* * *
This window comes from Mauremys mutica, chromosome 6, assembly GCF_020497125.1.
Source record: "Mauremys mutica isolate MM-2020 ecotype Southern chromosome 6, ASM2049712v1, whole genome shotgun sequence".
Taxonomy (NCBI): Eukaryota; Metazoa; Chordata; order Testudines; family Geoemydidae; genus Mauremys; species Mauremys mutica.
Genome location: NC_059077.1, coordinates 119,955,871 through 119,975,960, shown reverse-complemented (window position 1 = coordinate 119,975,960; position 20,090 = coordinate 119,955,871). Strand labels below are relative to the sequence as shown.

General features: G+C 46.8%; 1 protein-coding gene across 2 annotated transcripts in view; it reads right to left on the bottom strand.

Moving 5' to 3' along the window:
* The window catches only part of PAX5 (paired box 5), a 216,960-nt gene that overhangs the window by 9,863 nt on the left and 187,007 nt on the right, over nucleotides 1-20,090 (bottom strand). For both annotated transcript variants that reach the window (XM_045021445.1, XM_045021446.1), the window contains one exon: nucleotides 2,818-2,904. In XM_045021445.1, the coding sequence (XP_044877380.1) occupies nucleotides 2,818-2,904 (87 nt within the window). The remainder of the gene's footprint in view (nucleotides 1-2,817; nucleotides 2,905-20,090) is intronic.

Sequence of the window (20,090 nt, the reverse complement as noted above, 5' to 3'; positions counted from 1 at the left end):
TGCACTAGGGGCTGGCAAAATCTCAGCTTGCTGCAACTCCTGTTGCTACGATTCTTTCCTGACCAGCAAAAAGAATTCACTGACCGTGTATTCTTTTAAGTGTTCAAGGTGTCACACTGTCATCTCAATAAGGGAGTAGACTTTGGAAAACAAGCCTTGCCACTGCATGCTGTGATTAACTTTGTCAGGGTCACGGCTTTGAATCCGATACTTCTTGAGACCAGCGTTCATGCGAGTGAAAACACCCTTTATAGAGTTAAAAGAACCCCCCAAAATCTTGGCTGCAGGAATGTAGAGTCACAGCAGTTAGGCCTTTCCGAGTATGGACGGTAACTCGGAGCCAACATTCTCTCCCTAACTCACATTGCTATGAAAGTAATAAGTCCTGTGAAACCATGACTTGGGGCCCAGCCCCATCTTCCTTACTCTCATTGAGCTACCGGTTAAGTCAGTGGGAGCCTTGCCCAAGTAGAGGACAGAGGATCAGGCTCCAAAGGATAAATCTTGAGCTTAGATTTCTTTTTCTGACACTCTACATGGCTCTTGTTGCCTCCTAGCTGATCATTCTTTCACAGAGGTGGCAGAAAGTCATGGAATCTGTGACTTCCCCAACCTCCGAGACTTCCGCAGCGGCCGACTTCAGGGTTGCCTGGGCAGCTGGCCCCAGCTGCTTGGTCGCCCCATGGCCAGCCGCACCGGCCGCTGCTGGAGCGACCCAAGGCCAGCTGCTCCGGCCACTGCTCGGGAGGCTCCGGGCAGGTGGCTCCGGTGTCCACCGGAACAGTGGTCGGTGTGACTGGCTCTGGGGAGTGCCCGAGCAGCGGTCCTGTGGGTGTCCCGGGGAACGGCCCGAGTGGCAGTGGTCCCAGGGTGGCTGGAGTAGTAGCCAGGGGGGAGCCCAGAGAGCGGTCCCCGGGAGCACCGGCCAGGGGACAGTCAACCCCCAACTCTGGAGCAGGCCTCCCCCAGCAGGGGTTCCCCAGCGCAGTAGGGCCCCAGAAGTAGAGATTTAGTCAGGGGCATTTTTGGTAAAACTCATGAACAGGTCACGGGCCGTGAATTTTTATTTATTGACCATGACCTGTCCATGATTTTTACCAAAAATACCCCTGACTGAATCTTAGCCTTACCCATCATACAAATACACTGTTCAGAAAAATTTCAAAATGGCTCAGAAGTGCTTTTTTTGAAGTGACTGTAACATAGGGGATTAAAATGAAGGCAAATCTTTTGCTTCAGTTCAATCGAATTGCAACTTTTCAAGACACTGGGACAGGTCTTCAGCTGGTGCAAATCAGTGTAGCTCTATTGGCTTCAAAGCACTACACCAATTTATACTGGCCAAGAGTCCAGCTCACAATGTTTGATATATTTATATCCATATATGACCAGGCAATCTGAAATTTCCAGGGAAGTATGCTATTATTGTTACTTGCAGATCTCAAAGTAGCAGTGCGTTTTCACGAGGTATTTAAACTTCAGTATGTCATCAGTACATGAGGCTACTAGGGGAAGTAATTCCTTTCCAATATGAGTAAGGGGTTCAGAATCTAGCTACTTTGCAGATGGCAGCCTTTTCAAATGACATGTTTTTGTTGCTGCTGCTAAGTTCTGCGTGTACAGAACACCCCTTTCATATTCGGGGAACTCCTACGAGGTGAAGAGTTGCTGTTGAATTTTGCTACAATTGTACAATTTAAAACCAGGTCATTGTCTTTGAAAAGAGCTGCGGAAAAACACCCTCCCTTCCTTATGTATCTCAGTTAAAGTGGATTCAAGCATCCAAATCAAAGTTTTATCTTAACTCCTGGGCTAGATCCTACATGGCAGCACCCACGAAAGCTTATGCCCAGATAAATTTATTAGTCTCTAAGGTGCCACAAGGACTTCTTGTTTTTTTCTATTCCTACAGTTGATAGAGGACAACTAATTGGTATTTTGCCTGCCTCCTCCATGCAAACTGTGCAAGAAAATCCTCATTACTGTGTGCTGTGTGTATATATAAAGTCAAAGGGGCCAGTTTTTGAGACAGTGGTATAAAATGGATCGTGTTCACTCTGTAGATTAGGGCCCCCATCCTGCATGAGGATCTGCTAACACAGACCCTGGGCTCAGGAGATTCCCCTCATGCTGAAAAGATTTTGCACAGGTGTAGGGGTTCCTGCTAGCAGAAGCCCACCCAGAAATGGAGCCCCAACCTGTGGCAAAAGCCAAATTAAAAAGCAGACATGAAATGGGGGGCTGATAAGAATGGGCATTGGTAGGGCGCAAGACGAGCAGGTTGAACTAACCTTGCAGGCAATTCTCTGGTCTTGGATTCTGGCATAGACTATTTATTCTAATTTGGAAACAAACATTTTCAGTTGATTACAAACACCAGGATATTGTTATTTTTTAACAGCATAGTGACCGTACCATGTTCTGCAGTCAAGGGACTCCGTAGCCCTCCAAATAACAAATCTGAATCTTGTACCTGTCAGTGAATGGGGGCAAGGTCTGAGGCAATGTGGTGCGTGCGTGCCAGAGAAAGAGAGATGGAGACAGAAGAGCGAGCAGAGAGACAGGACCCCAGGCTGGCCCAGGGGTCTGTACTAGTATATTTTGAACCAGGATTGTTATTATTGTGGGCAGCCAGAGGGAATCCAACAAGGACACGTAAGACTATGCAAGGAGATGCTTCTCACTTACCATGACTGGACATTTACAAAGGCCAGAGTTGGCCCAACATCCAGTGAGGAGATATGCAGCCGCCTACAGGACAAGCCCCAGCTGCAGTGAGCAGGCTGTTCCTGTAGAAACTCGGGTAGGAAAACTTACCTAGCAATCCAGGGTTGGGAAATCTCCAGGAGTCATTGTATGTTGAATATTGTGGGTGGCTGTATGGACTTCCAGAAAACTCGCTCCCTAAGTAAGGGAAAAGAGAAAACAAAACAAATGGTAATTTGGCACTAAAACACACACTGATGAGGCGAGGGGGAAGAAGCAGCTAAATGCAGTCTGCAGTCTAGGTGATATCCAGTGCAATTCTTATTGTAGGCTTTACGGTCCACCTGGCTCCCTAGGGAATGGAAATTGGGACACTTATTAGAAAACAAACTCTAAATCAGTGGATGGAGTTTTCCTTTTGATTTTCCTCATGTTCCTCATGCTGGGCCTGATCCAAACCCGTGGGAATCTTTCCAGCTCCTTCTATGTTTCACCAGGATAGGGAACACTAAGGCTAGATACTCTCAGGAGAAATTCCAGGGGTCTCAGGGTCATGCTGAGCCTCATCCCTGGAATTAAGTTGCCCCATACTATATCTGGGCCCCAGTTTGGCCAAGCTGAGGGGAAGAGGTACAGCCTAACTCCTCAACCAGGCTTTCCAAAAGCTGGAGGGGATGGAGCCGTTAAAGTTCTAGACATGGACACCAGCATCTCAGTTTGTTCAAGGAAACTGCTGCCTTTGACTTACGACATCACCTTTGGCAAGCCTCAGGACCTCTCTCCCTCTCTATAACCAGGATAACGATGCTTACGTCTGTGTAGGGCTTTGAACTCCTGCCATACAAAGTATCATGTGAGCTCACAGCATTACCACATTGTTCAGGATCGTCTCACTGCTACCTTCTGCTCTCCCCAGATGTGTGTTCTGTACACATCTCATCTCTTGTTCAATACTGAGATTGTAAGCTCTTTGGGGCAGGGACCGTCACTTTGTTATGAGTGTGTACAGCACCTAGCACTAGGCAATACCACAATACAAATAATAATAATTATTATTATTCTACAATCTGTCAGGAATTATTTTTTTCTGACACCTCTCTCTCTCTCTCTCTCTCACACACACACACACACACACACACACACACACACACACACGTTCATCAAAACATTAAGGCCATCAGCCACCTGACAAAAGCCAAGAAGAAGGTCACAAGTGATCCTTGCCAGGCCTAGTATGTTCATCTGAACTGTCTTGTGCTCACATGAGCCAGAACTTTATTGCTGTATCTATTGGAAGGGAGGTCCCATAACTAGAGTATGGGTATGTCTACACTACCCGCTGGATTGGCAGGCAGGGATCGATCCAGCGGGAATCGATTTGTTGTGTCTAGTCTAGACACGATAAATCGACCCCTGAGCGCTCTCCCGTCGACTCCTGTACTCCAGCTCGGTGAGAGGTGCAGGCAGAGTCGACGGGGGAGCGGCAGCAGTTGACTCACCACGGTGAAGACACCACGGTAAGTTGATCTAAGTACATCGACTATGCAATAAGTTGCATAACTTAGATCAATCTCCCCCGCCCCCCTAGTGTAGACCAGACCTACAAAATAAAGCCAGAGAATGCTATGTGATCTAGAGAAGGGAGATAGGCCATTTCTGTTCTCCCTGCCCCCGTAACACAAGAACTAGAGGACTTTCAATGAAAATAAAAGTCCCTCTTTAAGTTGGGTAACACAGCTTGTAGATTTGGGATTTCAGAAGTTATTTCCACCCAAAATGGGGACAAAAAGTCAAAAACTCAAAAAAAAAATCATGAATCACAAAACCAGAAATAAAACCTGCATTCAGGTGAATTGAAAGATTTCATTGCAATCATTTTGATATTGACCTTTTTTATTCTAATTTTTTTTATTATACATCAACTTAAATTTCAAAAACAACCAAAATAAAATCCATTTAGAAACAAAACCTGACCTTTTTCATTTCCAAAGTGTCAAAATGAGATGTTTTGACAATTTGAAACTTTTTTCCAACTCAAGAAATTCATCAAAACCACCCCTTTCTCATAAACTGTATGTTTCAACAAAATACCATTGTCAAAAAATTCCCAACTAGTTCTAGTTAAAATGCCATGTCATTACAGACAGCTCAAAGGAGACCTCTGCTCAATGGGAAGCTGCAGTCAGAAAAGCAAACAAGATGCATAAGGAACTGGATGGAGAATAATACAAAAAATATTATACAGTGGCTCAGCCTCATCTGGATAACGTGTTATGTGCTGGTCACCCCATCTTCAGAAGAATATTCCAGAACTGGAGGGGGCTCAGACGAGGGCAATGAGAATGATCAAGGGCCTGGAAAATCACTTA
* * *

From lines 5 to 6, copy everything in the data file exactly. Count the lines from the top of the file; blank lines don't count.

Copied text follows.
General features: G+C 46.8%; 1 protein-coding gene across 2 annotated transcripts in view; it reads right to left on the bottom strand.

Moving 5' to 3' along the window: